A short ferry ride from Torcello takes me to the island of Burano, which seems to exist only for the tourist trade. The bright-painted houses - which track back to a legend about fishermen needing to navigate their way home from sea at night - shine like a children's sweet shop in Disneyland. I can practically feel my teeth rotting as I walk through the main square, past short, simple buildings tarted up in bright blues, purples and greens.
People here dress as brightly as their homes, as if the buildings have bled into the locals. Tea towels drying on the clothes lines stretched between homes are glowing with colour.
I walk past a clothes shop called Neverland. And walking in Burano indeed feels like being lost in some fantastical confection. Two American women stop on a bridge over a canal to photograph the front of a freshly-coated candy pink house. "What colour would I choose? I would choose orange," says one.
I spy three old ladies making lace in the front door of a blue house, their chairs turned away from the street. But there are few locals in sight. Walking along empty side streets, I hear whispered conversations and televisions playing behind closed doors.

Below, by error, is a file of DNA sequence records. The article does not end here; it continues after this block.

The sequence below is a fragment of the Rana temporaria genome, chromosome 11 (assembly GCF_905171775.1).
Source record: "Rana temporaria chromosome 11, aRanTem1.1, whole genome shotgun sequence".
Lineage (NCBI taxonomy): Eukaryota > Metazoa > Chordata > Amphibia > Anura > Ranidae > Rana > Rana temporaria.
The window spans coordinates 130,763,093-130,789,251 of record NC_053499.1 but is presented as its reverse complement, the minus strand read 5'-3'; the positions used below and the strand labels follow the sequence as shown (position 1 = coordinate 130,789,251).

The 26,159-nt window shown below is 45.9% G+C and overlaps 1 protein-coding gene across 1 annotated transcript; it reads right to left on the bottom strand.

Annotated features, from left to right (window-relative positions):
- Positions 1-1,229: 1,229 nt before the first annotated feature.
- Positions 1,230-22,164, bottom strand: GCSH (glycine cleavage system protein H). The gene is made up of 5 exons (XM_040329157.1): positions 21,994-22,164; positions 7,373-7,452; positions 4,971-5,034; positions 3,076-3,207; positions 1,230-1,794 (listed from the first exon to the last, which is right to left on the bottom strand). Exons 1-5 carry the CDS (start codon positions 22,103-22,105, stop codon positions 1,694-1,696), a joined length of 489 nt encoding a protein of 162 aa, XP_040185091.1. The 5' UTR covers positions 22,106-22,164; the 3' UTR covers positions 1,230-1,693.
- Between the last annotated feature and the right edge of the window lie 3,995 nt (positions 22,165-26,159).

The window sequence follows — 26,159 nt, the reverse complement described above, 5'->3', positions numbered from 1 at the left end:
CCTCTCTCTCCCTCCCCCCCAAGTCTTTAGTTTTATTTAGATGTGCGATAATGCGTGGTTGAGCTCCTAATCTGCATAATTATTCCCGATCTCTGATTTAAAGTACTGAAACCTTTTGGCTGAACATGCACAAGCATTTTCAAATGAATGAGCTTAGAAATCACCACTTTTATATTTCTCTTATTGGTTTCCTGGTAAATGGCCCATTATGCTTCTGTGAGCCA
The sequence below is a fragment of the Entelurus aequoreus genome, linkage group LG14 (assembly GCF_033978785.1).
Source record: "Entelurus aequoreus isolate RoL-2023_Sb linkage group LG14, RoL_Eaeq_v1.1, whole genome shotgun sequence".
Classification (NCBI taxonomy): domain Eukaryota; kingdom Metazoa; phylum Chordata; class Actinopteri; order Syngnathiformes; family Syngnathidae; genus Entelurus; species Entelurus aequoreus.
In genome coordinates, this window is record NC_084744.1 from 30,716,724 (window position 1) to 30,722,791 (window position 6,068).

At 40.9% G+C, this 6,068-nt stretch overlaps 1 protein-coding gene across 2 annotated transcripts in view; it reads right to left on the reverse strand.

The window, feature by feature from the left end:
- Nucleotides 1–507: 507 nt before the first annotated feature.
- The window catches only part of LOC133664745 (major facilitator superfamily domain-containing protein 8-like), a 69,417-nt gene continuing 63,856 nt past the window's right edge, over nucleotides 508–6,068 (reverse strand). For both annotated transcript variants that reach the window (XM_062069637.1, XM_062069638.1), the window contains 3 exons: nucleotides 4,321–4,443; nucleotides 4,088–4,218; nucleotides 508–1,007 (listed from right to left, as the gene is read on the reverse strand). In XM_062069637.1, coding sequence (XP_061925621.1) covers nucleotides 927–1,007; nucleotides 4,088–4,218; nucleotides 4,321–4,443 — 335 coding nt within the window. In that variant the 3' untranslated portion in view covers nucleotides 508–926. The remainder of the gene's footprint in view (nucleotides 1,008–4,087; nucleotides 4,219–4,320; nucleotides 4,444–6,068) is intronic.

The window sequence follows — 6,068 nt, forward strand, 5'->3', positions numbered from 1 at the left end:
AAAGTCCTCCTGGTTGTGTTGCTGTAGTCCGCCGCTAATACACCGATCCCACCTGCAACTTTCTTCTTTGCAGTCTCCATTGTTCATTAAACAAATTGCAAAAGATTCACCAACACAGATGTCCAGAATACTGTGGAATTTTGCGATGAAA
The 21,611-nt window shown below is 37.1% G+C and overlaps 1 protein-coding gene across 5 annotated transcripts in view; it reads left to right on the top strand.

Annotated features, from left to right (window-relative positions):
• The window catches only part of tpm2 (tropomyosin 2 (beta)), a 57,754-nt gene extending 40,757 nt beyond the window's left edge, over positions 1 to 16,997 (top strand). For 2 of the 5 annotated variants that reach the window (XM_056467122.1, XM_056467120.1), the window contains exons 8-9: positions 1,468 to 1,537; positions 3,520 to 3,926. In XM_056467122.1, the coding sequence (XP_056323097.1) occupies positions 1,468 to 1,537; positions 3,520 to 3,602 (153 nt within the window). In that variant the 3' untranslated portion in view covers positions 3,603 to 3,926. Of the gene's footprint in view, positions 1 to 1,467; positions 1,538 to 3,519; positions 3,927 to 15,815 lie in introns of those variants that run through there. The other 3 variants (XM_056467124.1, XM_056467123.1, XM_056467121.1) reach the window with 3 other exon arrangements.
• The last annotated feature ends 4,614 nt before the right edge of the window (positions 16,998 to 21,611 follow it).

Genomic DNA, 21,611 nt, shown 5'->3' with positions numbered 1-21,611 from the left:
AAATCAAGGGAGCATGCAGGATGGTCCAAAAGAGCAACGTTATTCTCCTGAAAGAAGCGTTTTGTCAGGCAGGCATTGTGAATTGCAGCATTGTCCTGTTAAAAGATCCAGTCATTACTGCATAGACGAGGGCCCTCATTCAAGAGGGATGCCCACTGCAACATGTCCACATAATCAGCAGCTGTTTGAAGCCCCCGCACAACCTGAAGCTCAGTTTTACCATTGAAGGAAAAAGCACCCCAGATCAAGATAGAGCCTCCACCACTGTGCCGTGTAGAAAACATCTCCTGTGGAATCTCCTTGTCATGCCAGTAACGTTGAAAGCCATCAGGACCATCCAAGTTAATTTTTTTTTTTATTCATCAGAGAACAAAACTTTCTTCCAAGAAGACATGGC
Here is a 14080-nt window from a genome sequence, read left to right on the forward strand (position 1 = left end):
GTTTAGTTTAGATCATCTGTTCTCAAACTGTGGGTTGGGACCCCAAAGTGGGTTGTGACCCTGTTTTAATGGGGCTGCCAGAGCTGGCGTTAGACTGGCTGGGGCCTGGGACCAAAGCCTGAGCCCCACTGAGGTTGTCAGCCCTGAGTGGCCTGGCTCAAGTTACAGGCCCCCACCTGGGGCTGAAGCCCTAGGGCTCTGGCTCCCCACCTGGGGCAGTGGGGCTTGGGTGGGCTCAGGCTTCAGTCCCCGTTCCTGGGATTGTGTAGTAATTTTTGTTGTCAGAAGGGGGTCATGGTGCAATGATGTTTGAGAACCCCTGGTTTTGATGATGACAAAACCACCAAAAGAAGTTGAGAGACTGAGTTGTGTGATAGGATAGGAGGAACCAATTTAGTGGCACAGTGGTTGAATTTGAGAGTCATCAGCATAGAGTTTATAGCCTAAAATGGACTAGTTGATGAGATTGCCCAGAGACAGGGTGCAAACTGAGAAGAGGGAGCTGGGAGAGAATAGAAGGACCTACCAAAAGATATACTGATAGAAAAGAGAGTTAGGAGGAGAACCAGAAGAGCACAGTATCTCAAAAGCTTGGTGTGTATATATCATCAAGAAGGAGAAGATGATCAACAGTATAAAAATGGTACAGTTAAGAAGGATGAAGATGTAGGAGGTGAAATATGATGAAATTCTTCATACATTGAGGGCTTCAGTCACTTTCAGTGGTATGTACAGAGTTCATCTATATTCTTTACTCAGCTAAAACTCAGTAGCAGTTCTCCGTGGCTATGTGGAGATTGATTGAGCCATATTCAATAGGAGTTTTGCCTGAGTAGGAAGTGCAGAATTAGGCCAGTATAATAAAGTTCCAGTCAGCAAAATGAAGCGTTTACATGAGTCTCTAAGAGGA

Perhaps there is life here that is not on show for tourists. I am told that many locals wait politely, like night birds, for the strange people to leave before coming out to play and eat and drink aperitifs in the gloaming. I reckon they might have wardrobes of grey and brown smocks ready for when they clock off, putting aside their rainbows for the next day's trade.
It seems a shame to have to return to Venice and miss the drab show.
Peter Munro travelled courtesy of Qatar Airways.
Qatar Airways has a fare for about $2145 from Melbourne to Venice. You fly to Doha (14hr) and then to Venice (6hr 20min). Sydney passengers pay about $100 more and fly Virgin to connect.
Locanda Cipriani, on the island of Torcello, has five simple but handsome rooms overlooking a beautiful garden and cathedral. Bed and breakfast rooms cost from €130 ($173) a person or €180 with dinner. See locandacipriani.com.
Hotel Saturnia, in Venice, is slightly shambolic but has good breakfasts and an excellent location five minutes' walk from Piazza San Marco. Rooms cost from €150. See hotelsaturnia.it.
Trattoria alle Vignole, on the island of Vignole, is a rare treat removed from the crowds. On a fine day you can enjoy a no-fuss meal outdoors with good views across the water to Venice. Closed Mondays. See trattoriaallevignole.com.
Locanda Cipriani, on Torcello, is suitably famous for serving good, fresh food. The best tables are on the outdoor back terrace, near the vegetable garden, herbs and flowers. Closed Tuesdays. See locandacipriani.com.
A 12-hour waterbus ticket, which covers all the islands, costs €16, or €18 for 24 hours. The best point of departure for the islands of Vignole, Torcello and Burano is Fond Nuove.